The sharp rise in the number of people who represent themselves in court is a “travesty”, a charity has claimed.
A newly published report from Transform Justice, an organisation which seeks to improve aspects of the justice system, included a poll of 143 members of the legal profession. A vast majority – 90 per cent – of participants believed there had been a noticeable increase in ‘litigants in person’ over the last two years.
The charity attributed this rise to the near-abolition of legal aid in 2013. In fact, a majority of family law cases now feature at least one litigant in person.
Transform Justice Director Penelope Gibbs said it was a “travesty” that people who were not wealthy were in danger of being denied justice in the courts. Without legal aid to help them pay for professional representation, such people are given “little information to prepare for court”. As a result, they are “thrust into an adversarial and complex process which even those who are represented find hard to follow”.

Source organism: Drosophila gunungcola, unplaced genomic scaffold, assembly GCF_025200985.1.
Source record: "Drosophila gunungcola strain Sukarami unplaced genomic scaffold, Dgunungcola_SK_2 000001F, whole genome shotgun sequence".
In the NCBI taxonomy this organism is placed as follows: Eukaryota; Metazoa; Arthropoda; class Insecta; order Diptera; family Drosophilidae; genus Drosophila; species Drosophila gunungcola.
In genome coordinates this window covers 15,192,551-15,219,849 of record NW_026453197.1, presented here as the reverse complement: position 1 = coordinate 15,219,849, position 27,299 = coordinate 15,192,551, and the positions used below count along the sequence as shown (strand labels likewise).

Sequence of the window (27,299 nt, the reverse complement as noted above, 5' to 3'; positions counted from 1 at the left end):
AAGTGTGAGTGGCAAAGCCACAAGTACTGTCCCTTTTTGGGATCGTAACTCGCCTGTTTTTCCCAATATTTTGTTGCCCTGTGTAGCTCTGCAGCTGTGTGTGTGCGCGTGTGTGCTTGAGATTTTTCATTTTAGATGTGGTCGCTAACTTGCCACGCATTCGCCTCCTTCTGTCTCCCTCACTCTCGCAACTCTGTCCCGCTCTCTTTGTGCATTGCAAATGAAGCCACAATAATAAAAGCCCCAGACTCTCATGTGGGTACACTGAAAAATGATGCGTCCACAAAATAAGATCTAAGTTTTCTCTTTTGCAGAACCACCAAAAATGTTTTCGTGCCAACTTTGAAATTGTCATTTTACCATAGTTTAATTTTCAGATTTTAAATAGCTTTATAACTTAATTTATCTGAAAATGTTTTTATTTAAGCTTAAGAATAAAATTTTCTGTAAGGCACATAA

Gibbs, a former magistrate, said the government should either “offer everyone access to legal advice or … redesign the system so those without lawyers can more easily make their case”.
Senior barrister Mark Fenhalls QC called the legal aid cuts “counter-productive” and said that they have “made the court system less efficient and more expensive”. He likened a person representing themselves in court to “having an unqualified person performing surgery”.
The Transform Justice report is only the latest of many criticisms of the legal aid cuts. A large number of charities, politicians and members of the legal profession have spoken out against them. Last year, High Court Judge Mr Justice Mostyn decried the “savagery” of the cuts in a speech in Sydney, Australia.